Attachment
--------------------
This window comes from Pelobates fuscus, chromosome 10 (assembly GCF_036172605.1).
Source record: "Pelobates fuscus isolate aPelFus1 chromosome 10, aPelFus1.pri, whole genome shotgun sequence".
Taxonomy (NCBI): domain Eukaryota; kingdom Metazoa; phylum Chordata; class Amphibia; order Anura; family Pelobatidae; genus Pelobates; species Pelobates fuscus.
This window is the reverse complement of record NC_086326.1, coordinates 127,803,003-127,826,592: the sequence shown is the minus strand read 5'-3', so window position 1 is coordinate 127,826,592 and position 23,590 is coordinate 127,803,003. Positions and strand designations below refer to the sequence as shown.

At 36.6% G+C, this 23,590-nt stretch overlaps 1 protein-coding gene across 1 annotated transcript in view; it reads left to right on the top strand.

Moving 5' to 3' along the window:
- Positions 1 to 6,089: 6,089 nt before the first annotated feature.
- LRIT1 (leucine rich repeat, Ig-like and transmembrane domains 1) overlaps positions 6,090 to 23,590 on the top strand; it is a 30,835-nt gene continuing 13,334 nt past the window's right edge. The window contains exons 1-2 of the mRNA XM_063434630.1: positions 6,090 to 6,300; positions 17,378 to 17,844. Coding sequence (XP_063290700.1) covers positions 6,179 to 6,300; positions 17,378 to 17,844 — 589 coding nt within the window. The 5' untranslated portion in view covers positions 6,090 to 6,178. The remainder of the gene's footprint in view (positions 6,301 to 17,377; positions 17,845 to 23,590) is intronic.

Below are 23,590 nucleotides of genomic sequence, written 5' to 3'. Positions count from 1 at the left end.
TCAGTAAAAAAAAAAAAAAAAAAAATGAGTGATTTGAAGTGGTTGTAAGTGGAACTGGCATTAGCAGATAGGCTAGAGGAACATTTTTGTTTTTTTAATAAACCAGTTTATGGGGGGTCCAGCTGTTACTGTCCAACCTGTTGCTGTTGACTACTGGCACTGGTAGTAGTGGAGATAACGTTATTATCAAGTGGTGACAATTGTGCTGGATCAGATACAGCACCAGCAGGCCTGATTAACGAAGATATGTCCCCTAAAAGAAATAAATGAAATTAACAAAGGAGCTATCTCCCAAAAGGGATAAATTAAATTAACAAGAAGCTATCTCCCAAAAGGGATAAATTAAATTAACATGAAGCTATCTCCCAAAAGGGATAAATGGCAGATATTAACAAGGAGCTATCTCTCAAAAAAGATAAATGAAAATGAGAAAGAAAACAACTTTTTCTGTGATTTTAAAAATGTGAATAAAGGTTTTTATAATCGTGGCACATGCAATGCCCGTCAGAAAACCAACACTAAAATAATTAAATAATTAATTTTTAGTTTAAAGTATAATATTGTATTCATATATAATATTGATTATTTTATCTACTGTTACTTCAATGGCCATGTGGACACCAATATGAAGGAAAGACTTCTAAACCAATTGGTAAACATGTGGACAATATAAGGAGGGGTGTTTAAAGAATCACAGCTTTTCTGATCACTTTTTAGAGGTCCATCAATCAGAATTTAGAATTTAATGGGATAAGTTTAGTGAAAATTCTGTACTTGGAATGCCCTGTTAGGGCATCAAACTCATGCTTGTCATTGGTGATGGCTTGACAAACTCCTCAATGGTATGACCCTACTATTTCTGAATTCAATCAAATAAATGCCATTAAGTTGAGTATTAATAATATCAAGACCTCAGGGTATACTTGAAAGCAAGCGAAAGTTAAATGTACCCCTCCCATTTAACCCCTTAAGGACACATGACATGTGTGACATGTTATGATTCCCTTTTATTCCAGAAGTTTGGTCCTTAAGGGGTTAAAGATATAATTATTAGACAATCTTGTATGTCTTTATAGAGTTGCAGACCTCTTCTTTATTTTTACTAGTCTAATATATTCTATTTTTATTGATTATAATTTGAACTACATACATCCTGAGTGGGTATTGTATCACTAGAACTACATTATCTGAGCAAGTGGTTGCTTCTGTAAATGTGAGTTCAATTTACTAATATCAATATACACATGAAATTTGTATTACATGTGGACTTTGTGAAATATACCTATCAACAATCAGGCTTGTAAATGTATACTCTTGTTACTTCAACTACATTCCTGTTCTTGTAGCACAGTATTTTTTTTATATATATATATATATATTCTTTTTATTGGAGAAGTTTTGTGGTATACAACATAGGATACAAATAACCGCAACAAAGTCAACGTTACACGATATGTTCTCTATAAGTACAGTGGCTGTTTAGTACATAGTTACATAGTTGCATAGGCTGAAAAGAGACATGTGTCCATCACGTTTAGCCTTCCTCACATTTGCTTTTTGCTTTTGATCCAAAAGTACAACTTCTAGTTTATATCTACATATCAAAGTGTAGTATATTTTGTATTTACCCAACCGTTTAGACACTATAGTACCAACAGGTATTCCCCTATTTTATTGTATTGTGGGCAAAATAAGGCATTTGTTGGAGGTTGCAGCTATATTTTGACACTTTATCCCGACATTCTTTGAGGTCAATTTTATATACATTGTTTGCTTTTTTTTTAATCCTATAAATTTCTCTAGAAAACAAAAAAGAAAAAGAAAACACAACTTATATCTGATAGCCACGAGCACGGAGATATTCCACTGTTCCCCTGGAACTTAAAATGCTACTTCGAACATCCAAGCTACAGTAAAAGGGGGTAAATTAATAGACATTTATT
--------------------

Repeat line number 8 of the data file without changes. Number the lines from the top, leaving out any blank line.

- LRIT1 (leucine rich repeat, Ig-like and transmembrane domains 1) overlaps positions 6,090 to 23,590 on the top strand; it is a 30,835-nt gene continuing 13,334 nt past the window's right edge. The window contains exons 1-2 of the mRNA XM_063434630.1: positions 6,090 to 6,300; positions 17,378 to 17,844. Coding sequence (XP_063290700.1) covers positions 6,179 to 6,300; positions 17,378 to 17,844 — 589 coding nt within the window. The 5' untranslated portion in view covers positions 6,090 to 6,178. The remainder of the gene's footprint in view (positions 6,301 to 17,377; positions 17,845 to 23,590) is intronic.